Tooth decay

Tooth decay is largely preventable yet it remains a serious problem.

Poor dental health impacts not just on the individual’s health but also their wellbeing and that of their family. Children who have toothache or who need treatment may have pain, infections and difficulties with eating, sleeping and socialising.

A quarter of 5 year-olds have tooth decay when they start school. Children who have toothache or who need treatment may have to be absent from school and parents may also have to take time off work to take their children to a dentist or to hospital.

Oral health is therefore an important aspect of a child’s overall health status and of their school readiness.

Risk factors for tooth decay

Tooth decay results from the destruction of the hard tissues of the tooth by acids produced in the mouth when bacteria in dental plaque metabolises dietary sugars. Repeated and prolonged acid attacks will eventually cause the tooth surface to weaken and a hole or cavity will form which may lead to pain and infection.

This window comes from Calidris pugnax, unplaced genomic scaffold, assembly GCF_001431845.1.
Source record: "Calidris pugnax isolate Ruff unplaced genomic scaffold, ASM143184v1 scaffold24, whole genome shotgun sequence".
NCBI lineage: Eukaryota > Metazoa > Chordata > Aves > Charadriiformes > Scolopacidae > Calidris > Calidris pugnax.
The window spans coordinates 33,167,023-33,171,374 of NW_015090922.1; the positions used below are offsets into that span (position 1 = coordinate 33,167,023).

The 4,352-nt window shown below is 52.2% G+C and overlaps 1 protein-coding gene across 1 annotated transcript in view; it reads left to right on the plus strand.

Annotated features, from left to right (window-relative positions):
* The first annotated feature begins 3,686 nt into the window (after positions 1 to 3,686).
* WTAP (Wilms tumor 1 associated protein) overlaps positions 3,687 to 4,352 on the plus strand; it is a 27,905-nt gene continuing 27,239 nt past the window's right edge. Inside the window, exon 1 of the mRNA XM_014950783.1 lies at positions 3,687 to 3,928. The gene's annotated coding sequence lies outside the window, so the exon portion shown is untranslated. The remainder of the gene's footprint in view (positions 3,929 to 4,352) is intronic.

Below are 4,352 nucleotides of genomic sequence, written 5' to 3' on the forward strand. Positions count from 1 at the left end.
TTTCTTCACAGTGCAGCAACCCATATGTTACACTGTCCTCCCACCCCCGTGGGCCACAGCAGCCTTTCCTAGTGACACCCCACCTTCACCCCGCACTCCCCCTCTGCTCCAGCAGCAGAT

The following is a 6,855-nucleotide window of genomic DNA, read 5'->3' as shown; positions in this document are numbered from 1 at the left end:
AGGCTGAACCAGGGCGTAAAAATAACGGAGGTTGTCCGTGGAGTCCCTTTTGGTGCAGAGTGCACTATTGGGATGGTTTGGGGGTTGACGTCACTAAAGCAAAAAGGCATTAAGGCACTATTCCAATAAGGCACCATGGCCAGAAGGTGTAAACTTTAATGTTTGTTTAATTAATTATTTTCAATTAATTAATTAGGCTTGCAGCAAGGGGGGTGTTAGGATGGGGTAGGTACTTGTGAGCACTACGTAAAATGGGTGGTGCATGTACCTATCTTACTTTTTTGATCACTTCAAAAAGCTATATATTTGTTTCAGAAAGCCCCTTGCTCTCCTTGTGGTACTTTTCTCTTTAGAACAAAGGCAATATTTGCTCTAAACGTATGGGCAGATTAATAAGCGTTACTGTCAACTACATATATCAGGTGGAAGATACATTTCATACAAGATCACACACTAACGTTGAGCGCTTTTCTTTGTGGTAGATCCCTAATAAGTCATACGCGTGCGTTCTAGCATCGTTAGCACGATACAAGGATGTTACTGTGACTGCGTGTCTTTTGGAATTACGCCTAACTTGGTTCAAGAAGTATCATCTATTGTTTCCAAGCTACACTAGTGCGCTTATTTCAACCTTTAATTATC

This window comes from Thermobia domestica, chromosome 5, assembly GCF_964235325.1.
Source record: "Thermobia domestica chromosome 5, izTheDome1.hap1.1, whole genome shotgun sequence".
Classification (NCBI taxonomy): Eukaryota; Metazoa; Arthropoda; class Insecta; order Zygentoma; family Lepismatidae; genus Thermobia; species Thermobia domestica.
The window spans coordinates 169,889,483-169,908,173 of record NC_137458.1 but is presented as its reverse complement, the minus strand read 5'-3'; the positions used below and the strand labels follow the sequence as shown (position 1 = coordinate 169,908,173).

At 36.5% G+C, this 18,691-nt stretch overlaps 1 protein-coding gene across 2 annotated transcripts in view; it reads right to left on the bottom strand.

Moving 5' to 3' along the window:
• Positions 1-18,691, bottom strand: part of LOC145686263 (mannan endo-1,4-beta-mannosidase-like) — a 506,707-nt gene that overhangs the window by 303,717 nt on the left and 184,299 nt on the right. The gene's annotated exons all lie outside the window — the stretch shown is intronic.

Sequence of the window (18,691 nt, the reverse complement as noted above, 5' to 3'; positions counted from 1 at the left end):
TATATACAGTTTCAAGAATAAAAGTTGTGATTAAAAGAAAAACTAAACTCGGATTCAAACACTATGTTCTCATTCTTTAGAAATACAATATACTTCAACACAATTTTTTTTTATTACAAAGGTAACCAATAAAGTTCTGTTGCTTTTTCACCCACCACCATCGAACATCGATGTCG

The risk of tooth decay increases as a child’s diet starts to include foods and drinks other than breast milk or formula, depending on the free sugar content.

Every child who has teeth is at risk of tooth decay, but the risk increases for those living in the more deprived areas where the imbalance in income, education, employment and neighbourhood circumstances affect the life chances of children’s development.

Children are more at risk of developing tooth decay if they are:

  • eating a poor diet
  • brushing their teeth less than twice per day with fluoride toothpaste
  • from deprived backgrounds